But the souls of the righteous are in the hand of God, and no torment will ever touch them. In the eyes of the foolish they seemed to have died, and their departure was thought to be an affliction, and their going from us to be their destruction; but they are at peace. For though in the sight of men they were punished, their hope is full of immortality. Having been disciplined a little, they will receive great good, because God tested them and found them worthy of himself; like gold in the furnace he tried them, and like a sacrificial burnt offering he accepted them (Wis 3:1-6 RSV).

If you ask whether they hear our prayers, then you might as well ask whether God hears our prayers. For in Revelations 5:8, we’re told that the four beasts and twenty-four elders hold golden bowls full of incense, representing the prayers of the holy ones. You can’t argue that the prayers are directed to God alone without strengthening the case, for the fact that the elders hold the bowls tells us they’re aware of them. But on what passage can we argue that angels and saints can’t hear prayers? That would be merely dogmatic gainsaying!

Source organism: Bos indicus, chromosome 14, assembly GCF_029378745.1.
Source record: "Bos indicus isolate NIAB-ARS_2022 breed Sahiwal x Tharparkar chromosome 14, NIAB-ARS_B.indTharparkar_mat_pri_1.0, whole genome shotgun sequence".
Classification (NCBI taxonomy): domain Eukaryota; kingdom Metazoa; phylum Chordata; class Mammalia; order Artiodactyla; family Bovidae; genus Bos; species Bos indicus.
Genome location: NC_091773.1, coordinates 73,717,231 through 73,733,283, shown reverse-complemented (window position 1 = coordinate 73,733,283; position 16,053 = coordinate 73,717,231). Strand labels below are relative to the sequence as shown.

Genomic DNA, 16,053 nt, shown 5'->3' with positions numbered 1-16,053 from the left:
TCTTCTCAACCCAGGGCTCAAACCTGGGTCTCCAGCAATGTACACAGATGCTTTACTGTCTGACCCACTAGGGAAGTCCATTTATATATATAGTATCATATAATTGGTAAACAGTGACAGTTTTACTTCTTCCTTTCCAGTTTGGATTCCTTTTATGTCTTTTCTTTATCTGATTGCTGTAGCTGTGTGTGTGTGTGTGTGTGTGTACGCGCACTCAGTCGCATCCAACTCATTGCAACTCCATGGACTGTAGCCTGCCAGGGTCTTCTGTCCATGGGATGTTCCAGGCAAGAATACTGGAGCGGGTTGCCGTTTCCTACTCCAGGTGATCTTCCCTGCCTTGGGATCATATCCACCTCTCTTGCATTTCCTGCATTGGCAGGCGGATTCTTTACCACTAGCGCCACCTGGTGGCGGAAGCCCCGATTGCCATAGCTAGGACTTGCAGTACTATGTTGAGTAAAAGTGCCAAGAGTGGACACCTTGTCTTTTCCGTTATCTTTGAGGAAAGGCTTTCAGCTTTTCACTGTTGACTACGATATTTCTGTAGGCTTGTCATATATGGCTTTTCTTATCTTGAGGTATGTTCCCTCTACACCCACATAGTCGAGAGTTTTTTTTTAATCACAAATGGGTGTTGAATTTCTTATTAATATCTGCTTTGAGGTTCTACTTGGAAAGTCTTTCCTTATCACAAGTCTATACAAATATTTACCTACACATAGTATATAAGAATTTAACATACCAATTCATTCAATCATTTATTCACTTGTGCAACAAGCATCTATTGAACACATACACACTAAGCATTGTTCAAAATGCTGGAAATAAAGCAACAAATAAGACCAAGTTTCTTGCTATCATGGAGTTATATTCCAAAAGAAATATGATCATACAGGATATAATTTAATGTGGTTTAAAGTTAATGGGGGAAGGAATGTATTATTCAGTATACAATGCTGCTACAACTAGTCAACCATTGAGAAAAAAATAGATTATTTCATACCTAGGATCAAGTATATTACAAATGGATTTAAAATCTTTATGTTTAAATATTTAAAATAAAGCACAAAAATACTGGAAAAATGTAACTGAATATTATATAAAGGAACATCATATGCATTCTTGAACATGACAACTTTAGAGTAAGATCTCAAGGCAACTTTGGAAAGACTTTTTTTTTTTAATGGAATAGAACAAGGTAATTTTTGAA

No, the cosmology and eschatology of the Evangelical is wrong; the saint passes from this world to Heaven, where he is not bound by constraints of time. “For I am convinced,” wrote St. Paul to the Romans, “that neither death nor life, neither angels nor demons, neither the present nor the future, nor any powers, neither height nor depth, nor anything else in all creation, will be able to separate us from the love of God that is in Christ Jesus our Lord” (Rom 8:38-39). And if we remain in his friendship, remaining one in the Body of Christ, then we remain in communion with the saints who have fallen asleep as well as those who still walk on earth.

Point to remember: Those who die in God’s friendship go to Heaven, yet remain in communion with the living Body of Christ.

[1] “Though he constantly opposes the concept of gnosis as defined by the Gnostics, he used the term ‘gnostic’ for Christians who had attained the deeper teaching of the Logos” (Wikipedia, “Clement of Alexandria”).